“Ted and I love music, not only folk but jazz, world, classical … I’ve given my whole heart to it,” Demongeot said. “Besides SLOFolks, we love our time together enjoying the beauty of this area, bicycling, hosting musicians, going to festivals, bluegrass, local music and spending precious time with our grandchildren.”
Reach Judy Salamacha at firstname.lastname@example.org or 801-1422.
Copyright 2012 The Tribune. All rights reserved. This material may not be published, broadcast, rewritten or redistributed.
Reach Judy Salamacha at email@example.com or 801-1422
Now Home Page My Times Today's Middle East
A Fabled Iraqi Instrument Thrives in Exile
"I cried that day," he told me. "And the very first thing I did afterwards was fill in a voter registration form. "My polling card arrived this morning. I picked it up and did this," he said as he mimed kissing it.
"After 40 years, I can't wait to vote freely at last."
But Rahim didn't want to be thought of as a dissident or a political activist. He's an exceptionally skilled musician, one of the world's most accomplished players of the oud – a lute-like stringed instrument whose origins date back over 5,000 years. I asked him to play for me. He obliged with a quick-paced, melancholy composition. His affinity with the instrument and the gentle, mournful sound it produced was striking. "It's much more intimate than a guitar," he explained as he strummed. "You have to hug it like you'd hug your wife or girlfriend."
As a small boy, his bond with his oud was so strong that he used to sleep with it in its carry case. His love of music won him a string of awards and a place at the Institute of Music in his native Baghdad.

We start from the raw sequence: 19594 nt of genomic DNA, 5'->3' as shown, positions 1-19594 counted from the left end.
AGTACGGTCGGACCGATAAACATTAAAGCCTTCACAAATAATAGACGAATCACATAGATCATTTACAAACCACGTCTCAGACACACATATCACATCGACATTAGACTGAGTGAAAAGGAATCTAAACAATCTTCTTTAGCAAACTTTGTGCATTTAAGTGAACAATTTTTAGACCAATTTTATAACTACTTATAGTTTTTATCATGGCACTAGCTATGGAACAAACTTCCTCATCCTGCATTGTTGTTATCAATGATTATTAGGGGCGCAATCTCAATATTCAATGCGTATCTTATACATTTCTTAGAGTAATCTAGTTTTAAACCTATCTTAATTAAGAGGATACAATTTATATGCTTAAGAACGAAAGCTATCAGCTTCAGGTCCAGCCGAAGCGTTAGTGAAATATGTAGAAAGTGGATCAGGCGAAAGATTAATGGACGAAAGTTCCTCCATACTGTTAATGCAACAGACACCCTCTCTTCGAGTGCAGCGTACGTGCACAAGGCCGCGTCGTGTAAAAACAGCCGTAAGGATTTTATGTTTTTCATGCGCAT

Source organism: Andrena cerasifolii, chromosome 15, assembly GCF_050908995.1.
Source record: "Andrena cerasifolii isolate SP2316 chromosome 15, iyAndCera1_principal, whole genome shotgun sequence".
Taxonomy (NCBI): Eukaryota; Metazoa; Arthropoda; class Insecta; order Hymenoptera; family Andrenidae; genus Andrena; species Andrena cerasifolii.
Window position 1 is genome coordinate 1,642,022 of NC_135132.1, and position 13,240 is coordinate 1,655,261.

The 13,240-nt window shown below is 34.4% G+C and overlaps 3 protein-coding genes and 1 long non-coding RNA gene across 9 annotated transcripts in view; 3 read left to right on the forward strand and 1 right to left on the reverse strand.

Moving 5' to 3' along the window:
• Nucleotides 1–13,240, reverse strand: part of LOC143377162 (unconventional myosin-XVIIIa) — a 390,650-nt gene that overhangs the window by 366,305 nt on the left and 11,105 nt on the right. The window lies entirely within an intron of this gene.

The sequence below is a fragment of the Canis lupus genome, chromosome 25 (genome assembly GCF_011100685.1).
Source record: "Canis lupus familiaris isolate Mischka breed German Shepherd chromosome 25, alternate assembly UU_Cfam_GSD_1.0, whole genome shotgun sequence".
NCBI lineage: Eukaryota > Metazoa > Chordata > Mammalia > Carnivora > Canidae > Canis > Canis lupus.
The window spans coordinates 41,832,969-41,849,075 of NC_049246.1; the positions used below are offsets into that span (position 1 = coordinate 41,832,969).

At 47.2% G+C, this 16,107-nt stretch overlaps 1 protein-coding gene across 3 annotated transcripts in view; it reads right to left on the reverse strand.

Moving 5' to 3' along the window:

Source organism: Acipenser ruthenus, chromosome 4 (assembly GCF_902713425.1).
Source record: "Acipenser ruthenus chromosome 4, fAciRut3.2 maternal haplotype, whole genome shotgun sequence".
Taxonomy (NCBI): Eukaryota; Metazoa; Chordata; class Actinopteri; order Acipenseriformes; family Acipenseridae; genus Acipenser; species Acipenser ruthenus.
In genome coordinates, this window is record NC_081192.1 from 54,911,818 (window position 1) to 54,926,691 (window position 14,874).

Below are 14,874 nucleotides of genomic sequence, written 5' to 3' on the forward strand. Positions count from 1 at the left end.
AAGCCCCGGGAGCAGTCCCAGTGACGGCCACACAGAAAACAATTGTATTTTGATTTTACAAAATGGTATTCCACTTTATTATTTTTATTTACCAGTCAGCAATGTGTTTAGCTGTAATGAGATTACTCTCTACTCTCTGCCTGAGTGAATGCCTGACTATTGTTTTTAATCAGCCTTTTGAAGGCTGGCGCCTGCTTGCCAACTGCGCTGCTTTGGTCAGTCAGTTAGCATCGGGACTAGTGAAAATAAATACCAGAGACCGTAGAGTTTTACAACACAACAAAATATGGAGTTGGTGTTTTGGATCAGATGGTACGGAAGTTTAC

But it was Rahim's passion for composing and performing that forced him into exile. He used his talent and popularity to speak out against the regime by writing songs which protested against the Iran-Iraq war.
The authorities didn't hesitate. His recordings were banned and he was thrown into prison at the mercy of Saddam's torturers. "But worst degradation was that they took my oud away," he recalled. "I'd practice playing on my wrist. It was as though I could hear the music."
After he was released from prison during the first Gulf War, Rahim fled the country using false papers. But because musicians had to declare their instruments before leaving Iraq, he had to leave the oud behind.
He went to Jordan before settling in Syria, where he met his wife and stayed for eight years. But when Iraq and Syria restored diplomatic relations in 1998, he had to leave again – this time for the USA.
The United Nations refugee agency sent him to Albuquerque, New Mexico, because they thought the desert landscape would remind him of home.
At first it seemed strange to him. It wasn't the bustling New York-style metropolis he had expected. But as he learned English and made friends, it became his favourite place in the world. Rahim's career flourished. He played with symphony orchestras in New York and teaches music at the University of New Mexico. In 2008 he was nominated for a Grammy. And like any American, he exercised his constitutional right to complain about the state of the nation. "America is a wonderful place – the country is gorgeous and the people are so open and welcoming," he said. "But Americans are very isolated. The only people around them are the Mexicans, who they treat badly, and the Canadians, who are just like them. "If I can do anything while I'm here, I'd like to help them understand other parts of the world."
I asked him how he was planning to use his first-ever free vote. The answer came back on the beat: Obama. The occupation of his homeland had been a disaster, he said:
"I had mixed feeling when Saddam was overthrown because he was such a terrible man," Rahim said. "But I also saw the devastation and the suffering that my people experienced as a result of the invasion. "When there's a snake in your house, you don't destroy the house to get rid of it. But there have been four million people displaced in Iraq, one million dead, Shia turned against Sunni. "It isn't just about Iraq. We need change at home too. Ask anyone about how the economy's affecting them. The Americans have suffered under Bush, too."